ugly

LE
Moderator
#8
In 83 we were issued ours or rather made to zero ours for an Op Banner tour, I hadnt used mine since arriving in Bn and didnt like the one in Training and we generally didnt use them after training on them at IJLB. The Bn ordered everyone to use it but luckily mine was BLR the week we deployed and as a baton gunner I didnt want to lose the sight when the rifle was slung. It meant that I got the IWS but I only took that out once in 4 months.
In essence on Op Banner policy was everyone was issued in Bn and was supposed to use from CO down. I recall a fair few of us didnt.
 

AlienFTM

MIA
Book Reviewer
#9
IIRC they were issued to everyone with an SLR when the Unit deployed on Op Banner.
Not the NI Armoured Car Regiment (Omagh). Being cavalry we simply used our inherently better marksmanship skills without relying on newfangled technology.
 

AlienFTM

MIA
Book Reviewer
#10
for use in crepuscular conditions - a word I've never forgotten, and which I try to bring into conversation even now to show how edumacated I am.
Cats are not nocturnal, they are crepuscular. It seems you and I are better ejumacated than the Firefox spellchecker which offers only corpuscular.
 

AlienFTM

MIA
Book Reviewer
#14
Sorry thats coprophagia
And you know this because ... ?

Guy walks along, stops, foot hovering. Looks down, sees a brown pile.

"That looks like shit."

He gets to his knees and sniffs. "Smells like shit."

Sticks his finger in. "Feels like shit."

Licks his finger. "Tastes like shit."

"Must be shit. Glad I didn't step in it."

I'll get me coat.
 

ugly

LE
Moderator
#15
And you know this because ... ?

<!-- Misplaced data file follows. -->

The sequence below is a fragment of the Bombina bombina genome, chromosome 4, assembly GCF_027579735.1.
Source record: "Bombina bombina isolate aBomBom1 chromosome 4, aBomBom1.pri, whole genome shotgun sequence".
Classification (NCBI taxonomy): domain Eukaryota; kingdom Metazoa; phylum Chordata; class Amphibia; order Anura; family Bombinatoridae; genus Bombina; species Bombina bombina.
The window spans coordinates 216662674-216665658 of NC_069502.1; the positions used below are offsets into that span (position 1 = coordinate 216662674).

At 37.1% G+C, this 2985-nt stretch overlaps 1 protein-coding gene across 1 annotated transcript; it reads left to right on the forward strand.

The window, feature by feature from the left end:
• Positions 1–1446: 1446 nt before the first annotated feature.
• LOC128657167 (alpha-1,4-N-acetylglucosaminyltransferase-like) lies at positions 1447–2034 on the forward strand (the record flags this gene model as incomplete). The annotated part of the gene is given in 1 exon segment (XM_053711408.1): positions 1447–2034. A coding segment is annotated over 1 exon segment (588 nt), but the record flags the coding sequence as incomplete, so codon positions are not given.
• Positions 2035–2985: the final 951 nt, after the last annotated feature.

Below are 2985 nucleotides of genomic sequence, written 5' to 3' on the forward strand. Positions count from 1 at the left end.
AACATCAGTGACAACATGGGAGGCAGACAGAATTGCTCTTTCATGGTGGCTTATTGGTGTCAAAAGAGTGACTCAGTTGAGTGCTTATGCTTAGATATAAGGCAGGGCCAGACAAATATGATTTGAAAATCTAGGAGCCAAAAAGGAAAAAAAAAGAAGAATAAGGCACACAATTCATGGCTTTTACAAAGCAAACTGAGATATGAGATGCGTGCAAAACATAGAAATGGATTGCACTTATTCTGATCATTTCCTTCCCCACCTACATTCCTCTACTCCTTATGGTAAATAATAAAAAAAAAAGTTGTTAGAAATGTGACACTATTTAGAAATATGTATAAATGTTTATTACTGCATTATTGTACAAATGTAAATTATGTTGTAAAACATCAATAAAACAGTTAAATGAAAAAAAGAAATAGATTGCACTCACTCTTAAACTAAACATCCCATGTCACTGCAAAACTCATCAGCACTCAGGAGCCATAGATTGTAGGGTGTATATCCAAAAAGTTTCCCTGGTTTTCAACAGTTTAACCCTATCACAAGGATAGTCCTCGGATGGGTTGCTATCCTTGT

Guy walks along, stops, foot hovering. Looks down, sees a brown pile.

"That looks like shit."

He gets to his knees and sniffs. "Smells like shit."

Sticks his finger in. "Feels like shit."

Licks his finger. "Tastes like shit."

"Must be shit. Glad I didn't step in it."

I'll get me coat.
No the young ones and Vivian says I bet that poo tastes like poo, and he was right!
 
#16
I used a SUIT sight. They were issued quite widely in 1RGJ in the seventies. I like them and so did most of the Riflemen who had them. We used them as the situation demanded which was most of the time, but nobody ever said, "where's your SUIT sight?" if somebody wasn't using theirs. Grown up Soldiers and all that!

I never saw one fall completely off in fact I thought they were quite robust pieces of kit. I saw an SLR get accidentally knocked really hard one day and the SUIT sight became dislodged from the mount on the slide cover. If he had shot at someone at 12 o clock, he would have hit somebody else at 10 o clock. He just unclipped it and put it back on again. I dunno if them falling off the SLR was a later problem as the kit got older.

Never had a problem with zeroing either but that might be explained by the fact that we usually zero'd our weapons as often as we could. Of course if you had knocked the weapon and were worried about the zero, you would go and have a word and get on the drain pipe range.

To put the SUIT sight into perspective, it was like giving every Soldier a set of binoculars because all it really was, was half of a X4 binocular on top of your SLR. It was a good bit of kit and it worked well in helping you see things, especially if you were shooting at them.
 

ugly

LE
Moderator
#17
I spent a few hours searching for lost ones in NI and the Falklands!
Thankfully none were mine but you still muck in dont you!
 
#18
I spent a few hours searching for lost ones in NI and the Falklands!
Thankfully none were mine but you still muck in dont you!
You would think given where it is on the weapon, they would notice quite quickly that it wasn't there!
 

ugly

LE
Moderator
#19
you would think that wouldnt you!
 
#20
Whilst on the subject of sights - at the time (mid to late '70's and early '80's) there was also a tenedancy for some to purchase the single point sight. The grown ups didn't like it though.